Master Your Mashed Potatoes

Learn, Tips & Techniques

Master Your Mashed Potatoes

A warm, fluffy, creamy bowl of mashed potatoes is a must on any Thanksgiving buffet. Some of us like them pure with just milk, butter and a pinch of sea salt, while others brighten them up with fresh herbs and cheese.

 

Here, we’re sharing a basic recipe and a step-by-step guide to perfect mashed potatoes — whatever flavors you choose, this technique will achieve the ideal texture every time.

 

Classic Mashed Potatoes

 

2 1/2 lb. (1.25 kg.) high-starch potatoes such as russet or medium-starch potatoes such as Yukon gold

1 1/2 tsp. sea salt

6 Tbs. (3 oz./90 g.) unsalted butter, at room temperature

1/2 cup (4 fl. oz./125 ml.) milk or half-and-half, warmed

1/8 tsp. freshly ground white pepper

 

Prepare the potatoesPrepare the potatoes
When using high-starch potatoes such as russets, consider cooking them with the skin on. High-starch potatoes have dry, absorbent flesh, which means they readily take on cooking water if they are peeled and cut up. Whether of not you peel the potatoes, scrub and rinse them well.
Cook the potatoesCook the potatoes
Put the potatoes in a 5-qt. (5-l.) pot and add water to cover them by 1 inch (2.5 cm.). Add 1 teaspoon of the salt to the water to season the potatoes. Place the pot over high heat and bring the water to a boil, then reduce the heat to a simmer. Cover and simmer the potatoes until tender when pierced with the tip of a paring knife, 25-30 minutes.
Peel the potatoesPeel the potatoes
Drain the potatoes, then transfer them to a cutting board. Using the tip of a paring knife, slit the skin of each potato lengthwise to create a starting place for peeling. Working with 1 potato at a time, and using a fork to hold it steady, use tongs to peel off the skin. Pu the peeled potatoes back into the empty cooking pot, cover and set aside.
Mash or rice the potatoesMash or rice the potatoes
For chunky mashed potatoes, use a potato masher to press down on the potatoes, turning the masher a little each time and working your way around the pot as needed to break up the potatoes. Alternatively, for smooth mashed potatoes, pass the potatoes through a ricer back into the pot.
Add the butter and milkAdd the butter and milk
Place the pot with the slightly mashed potatoes over low heat. Switch to a wooden spoon and mix the butter into the potatoes. Next, pour in the warm milk, adding it in 1/4-cup (2-fl. oz./60-ml.) increments. Stir in just enough milk until the potatoes are as light and smooth as you would like. Mix in the remaining 1/2 teaspoon salt and the white pepper.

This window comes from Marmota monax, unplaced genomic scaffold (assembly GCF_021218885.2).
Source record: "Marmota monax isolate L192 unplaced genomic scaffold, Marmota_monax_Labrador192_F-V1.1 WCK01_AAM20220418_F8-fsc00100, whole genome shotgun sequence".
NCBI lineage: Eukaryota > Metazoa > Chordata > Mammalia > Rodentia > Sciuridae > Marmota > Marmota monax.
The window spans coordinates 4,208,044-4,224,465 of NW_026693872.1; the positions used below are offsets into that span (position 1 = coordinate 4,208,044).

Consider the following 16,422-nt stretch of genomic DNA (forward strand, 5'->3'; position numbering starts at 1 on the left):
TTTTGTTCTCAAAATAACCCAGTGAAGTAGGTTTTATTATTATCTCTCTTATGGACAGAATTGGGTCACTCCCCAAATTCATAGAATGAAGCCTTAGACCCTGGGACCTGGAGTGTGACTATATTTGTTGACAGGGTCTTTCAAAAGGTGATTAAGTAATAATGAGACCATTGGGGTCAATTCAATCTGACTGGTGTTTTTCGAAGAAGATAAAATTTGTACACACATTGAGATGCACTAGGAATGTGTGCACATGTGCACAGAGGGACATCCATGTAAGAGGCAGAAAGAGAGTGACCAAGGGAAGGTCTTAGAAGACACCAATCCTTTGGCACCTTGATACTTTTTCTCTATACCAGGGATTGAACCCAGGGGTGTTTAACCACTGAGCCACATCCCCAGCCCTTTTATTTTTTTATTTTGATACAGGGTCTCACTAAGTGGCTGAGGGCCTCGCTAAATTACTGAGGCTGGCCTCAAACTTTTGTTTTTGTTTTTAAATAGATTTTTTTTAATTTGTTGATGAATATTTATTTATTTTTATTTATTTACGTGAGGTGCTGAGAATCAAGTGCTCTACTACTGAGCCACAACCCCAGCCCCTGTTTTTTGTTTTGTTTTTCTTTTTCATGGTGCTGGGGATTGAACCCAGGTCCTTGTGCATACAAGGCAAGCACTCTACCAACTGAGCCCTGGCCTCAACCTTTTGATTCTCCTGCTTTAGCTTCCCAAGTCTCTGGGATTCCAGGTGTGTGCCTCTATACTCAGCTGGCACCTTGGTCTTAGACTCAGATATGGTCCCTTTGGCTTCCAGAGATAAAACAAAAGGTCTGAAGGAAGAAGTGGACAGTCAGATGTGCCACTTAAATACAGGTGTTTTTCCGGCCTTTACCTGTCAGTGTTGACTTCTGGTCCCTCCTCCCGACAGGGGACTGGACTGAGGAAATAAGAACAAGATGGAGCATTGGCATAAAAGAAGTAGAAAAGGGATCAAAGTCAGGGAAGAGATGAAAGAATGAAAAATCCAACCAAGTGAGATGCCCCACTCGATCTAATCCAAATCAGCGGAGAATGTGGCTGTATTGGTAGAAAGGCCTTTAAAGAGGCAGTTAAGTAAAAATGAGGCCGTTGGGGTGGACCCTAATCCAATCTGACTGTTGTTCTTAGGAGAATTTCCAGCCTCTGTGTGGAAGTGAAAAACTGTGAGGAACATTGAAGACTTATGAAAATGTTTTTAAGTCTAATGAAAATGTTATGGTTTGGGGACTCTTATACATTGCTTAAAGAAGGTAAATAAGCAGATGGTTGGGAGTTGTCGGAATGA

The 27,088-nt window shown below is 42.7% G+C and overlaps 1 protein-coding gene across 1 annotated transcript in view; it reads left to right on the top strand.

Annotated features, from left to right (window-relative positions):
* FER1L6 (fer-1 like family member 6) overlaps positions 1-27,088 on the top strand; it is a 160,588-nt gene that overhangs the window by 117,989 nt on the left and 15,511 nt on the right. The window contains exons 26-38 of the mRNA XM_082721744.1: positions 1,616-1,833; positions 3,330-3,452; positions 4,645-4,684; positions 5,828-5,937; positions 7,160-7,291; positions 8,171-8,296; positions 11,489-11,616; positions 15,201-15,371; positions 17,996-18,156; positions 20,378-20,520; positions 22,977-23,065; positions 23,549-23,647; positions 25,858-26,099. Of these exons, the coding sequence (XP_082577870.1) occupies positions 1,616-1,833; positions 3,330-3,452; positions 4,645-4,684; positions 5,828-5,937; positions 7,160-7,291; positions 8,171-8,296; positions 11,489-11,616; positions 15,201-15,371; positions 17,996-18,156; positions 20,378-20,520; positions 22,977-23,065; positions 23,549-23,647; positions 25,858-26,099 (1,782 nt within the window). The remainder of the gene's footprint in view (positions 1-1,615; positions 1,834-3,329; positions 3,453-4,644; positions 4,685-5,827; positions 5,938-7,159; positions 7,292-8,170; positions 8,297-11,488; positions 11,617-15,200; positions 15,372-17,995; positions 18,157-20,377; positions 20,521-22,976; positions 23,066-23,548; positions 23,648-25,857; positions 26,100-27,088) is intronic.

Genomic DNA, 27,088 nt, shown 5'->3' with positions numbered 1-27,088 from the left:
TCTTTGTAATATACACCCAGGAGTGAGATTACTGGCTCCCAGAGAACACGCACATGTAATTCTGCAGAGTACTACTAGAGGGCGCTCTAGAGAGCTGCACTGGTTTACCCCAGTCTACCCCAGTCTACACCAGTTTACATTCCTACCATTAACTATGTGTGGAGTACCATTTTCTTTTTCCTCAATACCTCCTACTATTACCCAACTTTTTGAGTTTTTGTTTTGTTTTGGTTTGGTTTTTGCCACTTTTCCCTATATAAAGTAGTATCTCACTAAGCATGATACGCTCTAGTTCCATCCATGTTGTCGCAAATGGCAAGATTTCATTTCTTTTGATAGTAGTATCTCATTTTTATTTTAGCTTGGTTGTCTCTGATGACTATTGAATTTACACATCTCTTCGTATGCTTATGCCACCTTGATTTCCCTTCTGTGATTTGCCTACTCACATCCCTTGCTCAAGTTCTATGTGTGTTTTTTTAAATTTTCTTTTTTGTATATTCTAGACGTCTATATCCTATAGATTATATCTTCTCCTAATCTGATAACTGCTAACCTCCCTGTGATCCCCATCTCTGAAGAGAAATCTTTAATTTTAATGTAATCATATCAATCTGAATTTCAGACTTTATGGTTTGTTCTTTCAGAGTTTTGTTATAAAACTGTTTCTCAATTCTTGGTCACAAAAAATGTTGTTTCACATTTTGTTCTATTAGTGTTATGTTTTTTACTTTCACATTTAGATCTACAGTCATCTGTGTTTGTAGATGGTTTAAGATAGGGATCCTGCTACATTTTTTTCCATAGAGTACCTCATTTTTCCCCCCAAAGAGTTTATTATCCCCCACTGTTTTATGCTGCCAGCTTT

Adjust the seasoningsAdjust the seasonings
Taste the potatoes. If you feel they taste flat, stir in a little more salt and/or pepper, a pinch at a time. If you like creamier mashed potatoes, add a bit more milk or butter. Mix in each addition a little bit at a time and taste again until you are happy with the balance of flavors and the consistency. Stop mixing as soon as you reach the texture and flavors you like. Overmixing the potatoes will cause them to be gluey. Serves 4-6.

 

Variations

 

Quick mashed potatoes: Cut the potatoes into 2-inch (5-cm.) chunks. Follow the directions above, but reduce the cooking time to 15-18 minutes.

 

Mashed potatoes with olive oil and garlic: In a small frying pan over low heat, warm 1/4 cup (2 fl. oz./60 ml.) extra-virgin olive oil. Add 1 tablespoon minced garlic and saute until the oil is infused with garlic flavor but the garlic has not browned, about 10 minutes. Set aside. In a small saucepan over low heat, warm 1 cup (8 fl. oz./250 ml.) milk until small bubbles form around the edges of the pan. Stir in the olive oil-garlic mixture and set aside. Follow the directions above, replacing the milk and butter with the olive oil-garlic mixture.

 

Mashed potatoes with pesto: Follow the directions above. In step 5, add 1/2 cup (4 fl. oz./125 ml.) basil pesto, or more to taste, with the milk and butter.

6 comments about “Master Your Mashed Potatoes

  1. Nandriia

    Just loved it, I tried and this way is so simple and the taste really delicious.
    Thank you for sharing this with us (netizens) ! 8D

    Reply
  2. Anne T

    I still rice boiled potatoes for holiday dinners, just like my grandma did. But we’ve always just gently put them in a warm serving dish with no butter or dairy added. The light texture is a contrast to all the other items on the plate, but they also do a great job absorbing gravy, sauces or juices so you don’t lose any of the flavor.

    Reply
  3. Weekly Wrap-Up: 11/10-11/16 | Williams-Sonoma Taste

  4. Darlene

    I have used the ricer method for several years. I do not peel the potatoes before placing them in the ricer. Just cut the into halves, place in ricer and the peel stays behind for discarding.

    Reply

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